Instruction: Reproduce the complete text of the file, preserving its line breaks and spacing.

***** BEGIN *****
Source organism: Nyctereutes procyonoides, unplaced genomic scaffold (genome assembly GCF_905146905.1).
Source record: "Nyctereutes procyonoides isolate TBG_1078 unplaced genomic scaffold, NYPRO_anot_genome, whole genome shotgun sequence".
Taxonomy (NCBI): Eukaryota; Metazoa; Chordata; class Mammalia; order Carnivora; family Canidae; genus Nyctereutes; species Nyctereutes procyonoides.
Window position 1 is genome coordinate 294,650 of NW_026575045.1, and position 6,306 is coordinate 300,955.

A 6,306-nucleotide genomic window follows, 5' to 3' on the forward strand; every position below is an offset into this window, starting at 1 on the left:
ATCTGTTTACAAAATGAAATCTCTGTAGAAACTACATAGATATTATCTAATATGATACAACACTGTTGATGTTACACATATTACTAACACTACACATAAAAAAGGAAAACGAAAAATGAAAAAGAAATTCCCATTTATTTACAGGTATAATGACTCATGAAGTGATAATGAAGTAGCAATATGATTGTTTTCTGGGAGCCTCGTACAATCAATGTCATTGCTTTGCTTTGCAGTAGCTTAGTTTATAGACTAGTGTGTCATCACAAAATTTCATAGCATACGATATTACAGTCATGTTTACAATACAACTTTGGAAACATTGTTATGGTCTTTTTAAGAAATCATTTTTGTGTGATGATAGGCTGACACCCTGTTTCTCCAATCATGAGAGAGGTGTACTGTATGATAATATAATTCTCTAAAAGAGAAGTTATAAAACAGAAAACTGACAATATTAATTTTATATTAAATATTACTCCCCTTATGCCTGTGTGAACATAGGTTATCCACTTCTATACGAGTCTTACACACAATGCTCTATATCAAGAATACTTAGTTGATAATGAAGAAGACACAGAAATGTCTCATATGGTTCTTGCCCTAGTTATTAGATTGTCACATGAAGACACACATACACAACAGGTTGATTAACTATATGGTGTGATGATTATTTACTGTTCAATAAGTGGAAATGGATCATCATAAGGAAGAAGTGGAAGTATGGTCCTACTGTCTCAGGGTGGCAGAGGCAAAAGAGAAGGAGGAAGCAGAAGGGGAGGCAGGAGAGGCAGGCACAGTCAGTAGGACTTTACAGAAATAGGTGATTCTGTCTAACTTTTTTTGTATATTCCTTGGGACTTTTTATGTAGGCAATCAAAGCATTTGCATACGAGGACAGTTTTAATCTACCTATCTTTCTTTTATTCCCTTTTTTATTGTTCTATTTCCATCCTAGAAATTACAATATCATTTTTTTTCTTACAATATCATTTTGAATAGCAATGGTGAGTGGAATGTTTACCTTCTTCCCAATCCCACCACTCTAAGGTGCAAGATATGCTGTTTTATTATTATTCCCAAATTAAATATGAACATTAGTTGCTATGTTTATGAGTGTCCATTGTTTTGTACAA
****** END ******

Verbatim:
Source organism: Nyctereutes procyonoides, unplaced genomic scaffold (genome assembly GCF_905146905.1).
Source record: "Nyctereutes procyonoides isolate TBG_1078 unplaced genomic scaffold, NYPRO_anot_genome, whole genome shotgun sequence".
Taxonomy (NCBI): Eukaryota; Metazoa; Chordata; class Mammalia; order Carnivora; family Canidae; genus Nyctereutes; species Nyctereutes procyonoides.
Window position 1 is genome coordinate 294,650 of NW_026575045.1, and position 6,306 is coordinate 300,955.

A 6,306-nucleotide genomic window follows, 5' to 3' on the forward strand; every position below is an offset into this window, starting at 1 on the left:
ATCTGTTTACAAAATGAAATCTCTGTAGAAACTACATAGATATTATCTAATATGATACAACACTGTTGATGTTACACATATTACTAACACTACACATAAAAAAGGAAAACGAAAAATGAAAAAGAAATTCCCATTTATTTACAGGTATAATGACTCATGAAGTGATAATGAAGTAGCAATATGATTGTTTTCTGGGAGCCTCGTACAATCAATGTCATTGCTTTGCTTTGCAGTAGCTTAGTTTATAGACTAGTGTGTCATCACAAAATTTCATAGCATACGATATTACAGTCATGTTTACAATACAACTTTGGAAACATTGTTATGGTCTTTTTAAGAAATCATTTTTGTGTGATGATAGGCTGACACCCTGTTTCTCCAATCATGAGAGAGGTGTACTGTATGATAATATAATTCTCTAAAAGAGAAGTTATAAAACAGAAAACTGACAATATTAATTTTATATTAAATATTACTCCCCTTATGCCTGTGTGAACATAGGTTATCCACTTCTATACGAGTCTTACACACAATGCTCTATATCAAGAATACTTAGTTGATAATGAAGAAGACACAGAAATGTCTCATATGGTTCTTGCCCTAGTTATTAGATTGTCACATGAAGACACACATACACAACAGGTTGATTAACTATATGGTGTGATGATTATTTACTGTTCAATAAGTGGAAATGGATCATCATAAGGAAGAAGTGGAAGTATGGTCCTACTGTCTCAGGGTGGCAGAGGCAAAAGAGAAGGAGGAAGCAGAAGGGGAGGCAGGAGAGGCAGGCACAGTCAGTAGGACTTTACAGAAATAGGTGATTCTGTCTAACTTTTTTTGTATATTCCTTGGGACTTTTTATGTAGGCAATCAAAGCATTTGCATACGAGGACAGTTTTAATCTACCTATCTTTCTTTTATTCCCTTTTTTATTGTTCTATTTCCATCCTAGAAATTACAATATCATTTTTTTTCTTACAATATCATTTTGAATAGCAATGGTGAGTGGAATGTTTACCTTCTTCCCAATCCCACCACTCTAAGGTGCAAGATATGCTGTTTTATTATTATTCCCAAATTAAATATGAACATTAGTTGCTATGTTTATGAGTGTCCATTGTTTTGTACAA